I think some of my absolute favorite things to photograph in Disney World are simply the classic attractions and architecture that Walt actually had a hand in creating.  I’m talking about THE original Magic Kingdom attractions.  I can’t explain my fascination or the feeling I get from these rides.  I guess those are the attractions that I can remember from my first visit as a kid in the early 70’s, so I have some kind of sentimental attachment to them.  But mostly it’s the thought of experiencing something that is so closely connected to Walt himself.  Now I know Walt was gone long before The Magic Kingdom in Orlando opened, but many of the rides in the Magic Kingdom were inspired by the originals in Disneyland, so I like to believe when I ride It’s A Small World that I’m seeing what Walt envisioned in his own mind.  I’m seeing exactly what he intended for us to see.

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I remember being so disappointed finding out that Mr. Toads Wild Ride was being retired.  I’m a big fan of Pooh, but couldn’t they have made room?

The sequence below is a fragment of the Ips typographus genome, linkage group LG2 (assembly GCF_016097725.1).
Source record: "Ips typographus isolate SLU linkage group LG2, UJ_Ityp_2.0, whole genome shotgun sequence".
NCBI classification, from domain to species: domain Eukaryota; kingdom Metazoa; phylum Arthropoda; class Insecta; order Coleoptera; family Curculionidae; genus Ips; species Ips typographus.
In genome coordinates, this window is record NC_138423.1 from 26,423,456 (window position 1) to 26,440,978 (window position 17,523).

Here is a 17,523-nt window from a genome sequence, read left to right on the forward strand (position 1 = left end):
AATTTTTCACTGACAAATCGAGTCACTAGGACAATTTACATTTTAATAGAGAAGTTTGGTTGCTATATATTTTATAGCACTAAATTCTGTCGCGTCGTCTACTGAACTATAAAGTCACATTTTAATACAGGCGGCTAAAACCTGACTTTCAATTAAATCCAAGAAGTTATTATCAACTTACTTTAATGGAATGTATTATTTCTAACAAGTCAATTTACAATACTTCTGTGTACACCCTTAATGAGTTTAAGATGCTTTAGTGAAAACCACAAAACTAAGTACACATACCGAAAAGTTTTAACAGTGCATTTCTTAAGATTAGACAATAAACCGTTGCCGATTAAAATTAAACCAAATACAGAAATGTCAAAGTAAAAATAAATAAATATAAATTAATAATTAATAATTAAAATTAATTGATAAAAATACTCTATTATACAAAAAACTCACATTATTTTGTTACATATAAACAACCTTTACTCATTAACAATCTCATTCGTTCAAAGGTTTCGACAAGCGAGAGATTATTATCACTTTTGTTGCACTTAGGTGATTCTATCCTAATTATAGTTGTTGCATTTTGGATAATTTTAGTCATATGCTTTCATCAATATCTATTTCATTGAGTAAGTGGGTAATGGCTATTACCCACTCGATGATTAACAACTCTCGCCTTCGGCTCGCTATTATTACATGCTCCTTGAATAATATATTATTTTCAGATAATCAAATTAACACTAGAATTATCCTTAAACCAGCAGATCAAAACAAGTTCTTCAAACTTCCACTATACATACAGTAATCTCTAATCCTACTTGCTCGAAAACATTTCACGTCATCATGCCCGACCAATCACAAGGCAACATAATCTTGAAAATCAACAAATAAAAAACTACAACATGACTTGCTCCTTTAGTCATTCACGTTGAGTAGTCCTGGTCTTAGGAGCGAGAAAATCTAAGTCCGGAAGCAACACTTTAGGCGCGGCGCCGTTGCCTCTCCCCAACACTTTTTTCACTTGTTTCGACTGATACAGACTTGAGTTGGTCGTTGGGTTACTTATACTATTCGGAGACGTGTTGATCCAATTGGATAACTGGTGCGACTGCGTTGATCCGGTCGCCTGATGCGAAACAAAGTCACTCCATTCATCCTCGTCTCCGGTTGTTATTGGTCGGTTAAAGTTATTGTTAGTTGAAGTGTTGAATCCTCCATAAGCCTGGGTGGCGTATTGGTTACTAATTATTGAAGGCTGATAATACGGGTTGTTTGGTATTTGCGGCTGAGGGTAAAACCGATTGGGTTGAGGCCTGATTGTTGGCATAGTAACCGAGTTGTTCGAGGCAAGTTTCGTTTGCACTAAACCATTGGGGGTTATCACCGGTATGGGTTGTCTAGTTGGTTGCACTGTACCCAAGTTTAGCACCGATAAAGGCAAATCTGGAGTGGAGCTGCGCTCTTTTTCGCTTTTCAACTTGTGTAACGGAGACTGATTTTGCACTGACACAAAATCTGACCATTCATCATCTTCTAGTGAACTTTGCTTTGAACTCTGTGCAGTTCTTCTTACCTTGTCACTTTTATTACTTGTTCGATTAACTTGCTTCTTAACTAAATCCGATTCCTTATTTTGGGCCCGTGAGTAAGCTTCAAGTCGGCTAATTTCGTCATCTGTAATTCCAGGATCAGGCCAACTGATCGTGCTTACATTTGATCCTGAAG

One of my favorite rides on property, The Haunted Mansion.  This is a great ride to practice your low light (or no light) photography on.

It took a LOT of trips through the Mansion to get a decent shot of this guy – the infamous “Hitchhiking Ghost”.

These old attractions make great photo subjects, not to mention a challenge to photograph on the inside because of the darkness.  Everything on these rides is “old-school.”  Hand made, hand painted figures and backgrounds with electric motors and servo’s providing all the movement.

Black lights, strobes and colored lighting supply all of the “special effects.”  No billion dollar computer controlled ride vehicles, surround sound, 3D glasses or projection screens the size of a cruise ship. They are as they always were, quite simple by today’s standards, but so purely classic Disney imagination. I think these rides are one of the strongest draws to the Magic Kingdom.

An interesting shooting option is to switch your camera to black and white mode.  I think it gives the photos a retro 50’s 60’s feel like the picture was taken by Walt himself with his box camera.

The Monorail is another one of those places that when you step inside the doors you know you’re in Disney World.

The many shops in Magic Kingdom are also a great source of classic Disney subjects.  One of my favorites is Sir Mickey’s.

So take a moment the next time you’re snapping away in the vacation kingdom and remember…